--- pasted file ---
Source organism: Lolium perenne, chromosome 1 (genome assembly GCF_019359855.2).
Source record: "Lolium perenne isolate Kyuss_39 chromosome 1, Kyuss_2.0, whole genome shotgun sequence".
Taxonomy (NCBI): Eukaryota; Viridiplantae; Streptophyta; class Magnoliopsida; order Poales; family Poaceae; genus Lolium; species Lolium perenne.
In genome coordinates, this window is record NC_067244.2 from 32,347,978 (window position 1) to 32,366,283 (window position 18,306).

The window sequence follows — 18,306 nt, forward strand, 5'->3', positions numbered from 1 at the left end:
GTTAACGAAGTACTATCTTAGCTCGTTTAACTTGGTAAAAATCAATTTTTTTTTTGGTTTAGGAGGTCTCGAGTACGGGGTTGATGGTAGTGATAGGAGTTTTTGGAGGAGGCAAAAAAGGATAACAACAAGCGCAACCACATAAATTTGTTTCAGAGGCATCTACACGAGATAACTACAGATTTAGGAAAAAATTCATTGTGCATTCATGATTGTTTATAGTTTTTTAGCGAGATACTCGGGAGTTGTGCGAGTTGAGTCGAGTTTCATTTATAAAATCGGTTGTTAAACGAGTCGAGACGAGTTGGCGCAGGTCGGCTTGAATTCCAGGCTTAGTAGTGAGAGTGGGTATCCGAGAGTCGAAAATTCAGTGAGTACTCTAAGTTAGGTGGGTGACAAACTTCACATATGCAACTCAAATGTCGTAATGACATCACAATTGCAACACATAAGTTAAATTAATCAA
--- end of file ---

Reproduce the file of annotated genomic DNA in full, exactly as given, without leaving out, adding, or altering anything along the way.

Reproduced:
Source organism: Lolium perenne, chromosome 1 (genome assembly GCF_019359855.2).
Source record: "Lolium perenne isolate Kyuss_39 chromosome 1, Kyuss_2.0, whole genome shotgun sequence".
Taxonomy (NCBI): Eukaryota; Viridiplantae; Streptophyta; class Magnoliopsida; order Poales; family Poaceae; genus Lolium; species Lolium perenne.
In genome coordinates, this window is record NC_067244.2 from 32,347,978 (window position 1) to 32,366,283 (window position 18,306).

The window sequence follows — 18,306 nt, forward strand, 5'->3', positions numbered from 1 at the left end:
GTTAACGAAGTACTATCTTAGCTCGTTTAACTTGGTAAAAATCAATTTTTTTTTTGGTTTAGGAGGTCTCGAGTACGGGGTTGATGGTAGTGATAGGAGTTTTTGGAGGAGGCAAAAAAGGATAACAACAAGCGCAACCACATAAATTTGTTTCAGAGGCATCTACACGAGATAACTACAGATTTAGGAAAAAATTCATTGTGCATTCATGATTGTTTATAGTTTTTTAGCGAGATACTCGGGAGTTGTGCGAGTTGAGTCGAGTTTCATTTATAAAATCGGTTGTTAAACGAGTCGAGACGAGTTGGCGCAGGTCGGCTTGAATTCCAGGCTTAGTAGTGAGAGTGGGTATCCGAGAGTCGAAAATTCAGTGAGTACTCTAAGTTAGGTGGGTGACAAACTTCACATATGCAACTCAAATGTCGTAATGACATCACAATTGCAACACATAAGTTAAATTAATCAA